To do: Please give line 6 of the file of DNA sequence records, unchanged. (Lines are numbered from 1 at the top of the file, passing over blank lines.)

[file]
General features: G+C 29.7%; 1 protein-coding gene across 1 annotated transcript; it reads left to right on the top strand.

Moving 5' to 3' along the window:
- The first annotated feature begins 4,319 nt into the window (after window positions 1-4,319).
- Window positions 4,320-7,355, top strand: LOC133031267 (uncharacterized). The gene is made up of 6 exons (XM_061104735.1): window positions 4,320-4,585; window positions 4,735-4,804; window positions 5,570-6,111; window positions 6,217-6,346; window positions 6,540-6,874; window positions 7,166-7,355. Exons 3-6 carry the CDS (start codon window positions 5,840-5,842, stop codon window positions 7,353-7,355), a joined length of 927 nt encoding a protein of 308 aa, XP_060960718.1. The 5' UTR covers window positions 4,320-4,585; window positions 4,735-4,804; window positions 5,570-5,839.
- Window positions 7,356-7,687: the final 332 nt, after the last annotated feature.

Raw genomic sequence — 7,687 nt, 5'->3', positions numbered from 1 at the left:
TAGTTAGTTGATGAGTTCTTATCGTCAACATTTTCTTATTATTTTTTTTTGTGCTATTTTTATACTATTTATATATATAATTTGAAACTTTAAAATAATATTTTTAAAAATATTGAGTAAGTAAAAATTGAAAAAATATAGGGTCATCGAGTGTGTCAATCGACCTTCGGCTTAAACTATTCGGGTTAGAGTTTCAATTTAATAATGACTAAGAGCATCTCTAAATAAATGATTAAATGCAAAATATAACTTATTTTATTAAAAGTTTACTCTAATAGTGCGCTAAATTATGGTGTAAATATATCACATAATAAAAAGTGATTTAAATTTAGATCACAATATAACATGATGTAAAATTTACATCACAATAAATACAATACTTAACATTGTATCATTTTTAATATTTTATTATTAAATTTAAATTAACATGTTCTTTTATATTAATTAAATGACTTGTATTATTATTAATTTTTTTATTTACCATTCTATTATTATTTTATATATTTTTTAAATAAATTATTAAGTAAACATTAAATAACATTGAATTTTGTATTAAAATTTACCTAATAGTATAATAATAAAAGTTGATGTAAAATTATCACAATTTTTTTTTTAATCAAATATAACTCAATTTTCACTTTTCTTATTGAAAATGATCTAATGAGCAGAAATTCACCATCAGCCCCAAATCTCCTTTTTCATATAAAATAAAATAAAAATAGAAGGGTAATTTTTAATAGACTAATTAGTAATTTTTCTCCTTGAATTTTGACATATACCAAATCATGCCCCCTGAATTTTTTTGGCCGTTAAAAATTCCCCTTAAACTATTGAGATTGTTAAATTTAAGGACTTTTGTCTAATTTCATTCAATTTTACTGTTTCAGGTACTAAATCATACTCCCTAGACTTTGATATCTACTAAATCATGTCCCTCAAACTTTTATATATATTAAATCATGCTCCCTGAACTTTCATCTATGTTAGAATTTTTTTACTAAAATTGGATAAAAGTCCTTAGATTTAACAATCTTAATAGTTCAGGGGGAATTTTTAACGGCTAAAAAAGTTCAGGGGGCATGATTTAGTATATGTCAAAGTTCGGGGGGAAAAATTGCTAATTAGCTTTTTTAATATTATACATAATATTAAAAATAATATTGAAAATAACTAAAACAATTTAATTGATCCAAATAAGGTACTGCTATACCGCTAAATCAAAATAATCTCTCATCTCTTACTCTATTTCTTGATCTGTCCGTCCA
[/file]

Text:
Raw genomic sequence — 7,687 nt, 5'->3', positions numbered from 1 at the left: